“THE AMAZING SPIDER-MAN 2” Review (✫✫✫✫)

Don’t worry: it’s not “Spider-man 3.”

The Amazing Spider-Man 2 is the standard of a superhero movie that everyone should aspire to. It’s exciting, action-packed, gut-bustlingly hilarious and emotionally involving to a point where I was surprised at how personal and genuine it really was. “Amazing,” in fact, is not a good enough word to describe this movie — “Superior” is more like it.

Taking place after Curt Connors, aka The Lizard, attacked New York City, The Amazing Spider-Man 2 shows Peter Parker (Andrew Garfield) as he continues to adapt to his new life as the spectacular Spider-Man. He’s just about to graduate, he’s getting a job as a freelance photographer at the Daily Bugle and his relationship with Gwen Stacy (Emma Stone) is going strong. Being Spider-Man has its perks and its downfalls, and this is a rare high point in Peter’s life.

Elsewhere, however, dark forces develop under Oscorp. Engineer Max Dillon (Jamie Foxx) gets electrocuted by bio-electric eels, transforming him into the chaotic villain known as Electro. Russian mobster Aleksei Sytsevich (Paul Giamatti) gets equipped with a fully armed mechanical suit, becoming the Rhino. And Harry Osborn (Dane DeHaan), an old friend of Peter’s, returns with a dark secret that he’s hiding from everyone.

That makes three villains in total for this sequel. Concerned? You should be. The last time we had three villains in a Spider-Man movie, that film was Spider-Man 3. I’m never going to get that image of Tobey Maguire doing the Elvis Presley-stride out of my head, ever. Does anyone have any hydrochloric acid I can pour into my eyes?

Well, you can rest easy, fellow web heads. The Amazing Spider-Man 2 is not Spider-Man 3. Quite the contrary, actually. This is a significantly better Spider-Man than its predecessor, a film that bounces in between multiple tones and genres all at once and does all of them brilliantly.

An early fight scene in the film, for instance, is as wacky and funny as a Looney Tunes cartoon, with Spidey struggling to grab all these plutonium canisters off of a moving truck like he’s in the middle of a pinball table. In another scene, he’s in the middle of an action sequence so exhilarating and mind-blowing that it could have come straight from a video game cut scene. In another moment, him and Gwen are dealing with a real emotional struggle neither quite know how to handle, something that has haunted Peter since the first movie.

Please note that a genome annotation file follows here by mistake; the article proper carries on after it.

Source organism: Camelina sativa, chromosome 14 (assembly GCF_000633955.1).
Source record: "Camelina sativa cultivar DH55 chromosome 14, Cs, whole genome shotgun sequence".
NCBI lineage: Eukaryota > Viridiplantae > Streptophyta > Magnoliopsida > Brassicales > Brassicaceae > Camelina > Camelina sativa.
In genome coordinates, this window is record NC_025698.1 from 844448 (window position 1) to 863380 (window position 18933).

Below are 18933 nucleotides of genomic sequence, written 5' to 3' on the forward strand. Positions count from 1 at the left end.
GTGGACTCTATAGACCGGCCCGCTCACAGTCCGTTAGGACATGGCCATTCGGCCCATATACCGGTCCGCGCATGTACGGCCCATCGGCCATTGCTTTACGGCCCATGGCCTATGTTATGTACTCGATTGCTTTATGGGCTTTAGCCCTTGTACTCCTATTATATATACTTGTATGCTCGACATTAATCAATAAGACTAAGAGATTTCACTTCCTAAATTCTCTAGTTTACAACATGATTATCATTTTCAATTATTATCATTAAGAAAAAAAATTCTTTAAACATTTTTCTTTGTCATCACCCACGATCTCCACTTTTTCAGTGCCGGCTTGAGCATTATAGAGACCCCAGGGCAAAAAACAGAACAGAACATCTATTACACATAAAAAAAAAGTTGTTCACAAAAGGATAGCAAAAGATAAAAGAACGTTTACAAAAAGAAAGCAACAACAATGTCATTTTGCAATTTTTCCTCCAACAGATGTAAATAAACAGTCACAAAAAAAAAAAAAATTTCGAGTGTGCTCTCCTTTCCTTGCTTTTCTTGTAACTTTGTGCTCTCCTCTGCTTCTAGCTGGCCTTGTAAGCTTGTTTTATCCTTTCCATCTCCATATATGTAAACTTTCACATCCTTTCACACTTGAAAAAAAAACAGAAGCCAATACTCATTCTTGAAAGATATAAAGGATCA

That’s what makes this Spider-Man better from the other one: It has many tones, story lines, characters and emotions that it’s juggling all at once. That’s a weighty order, and not one to handle easily. Yet director Marc Webb handles the challenge excellently, delivering just as relevant a character drama as he does an exciting action movie.

The cast members have expert chemistry with each other, but that should be expected because of their exceptional performances in the first film. We already expect Garfield and Stone to be perfect with each other because they were nearly inseparable in the first round of the series. It’s more efficient, then, to focus on the newer cast members: Jamie Foxx and Dane DeHaan. 

Foxx is electric as the high-voltage villain, pun intended. At first he’s just a socially silly and awkward scientist, similar to Jim Carrey’s version of the Riddler in Batman Forever. When he goes through his transformation into Electro, however, everything changes. He becomes an angry and malicious supervillain, a man who is mad and frustrated at everything and just wants to kill everyone, then jump start their heart just so he can kill them again. DeHaan, especially, was desperate and conniving as Harry Osborn, a menacing and starkly different Harry than the James Franco version we are used to in the original trilogy.

Both of these villains serve a pivotal role to Peter’s development. Electro is the physical conflict Peter has to face in the movie; Harry is the emotional one.

There’s another concern comic book fans will have about this movie, and that is the same concern they have with Captain America: The Winter Soldier: We’ve already read the comics. We already know the twists that are coming up, and as a result, our reaction is dulled when that moment comes in the movie.

Let me make a reassuring statement for my fellow comic book lovers: I could see the twist in this movie come from a mile away. Yet when I saw it, I reacted as if I was witnessing Peter’s tragic story for the first time.

There are apparent concerns to have with this movie. The multiple story strands are worrisome, the overload of villains can be an issue and Max Dillion’s character is far too silly to fully accept as being realistic.

Does that change The Amazing Spider-Man 2’s influence, or for that matter, its effect on the audience? The answer is no, it does not. The Amazing Spider-Man 2 is still a great sequel, an excellent expansion to the Spider-Man universe and a more-than-welcome development to Peter’s never-ending growth as Spider-Man. I’m tempted to compare it to the legendary Spider-Man 2, although I’m not sure if it’s quite there yet. One thing is for sure, however: it’s head-over-heels over Spider-Man 3. If Webb keeps this up, he just might surpass Sam Raimi’s original trilogy.

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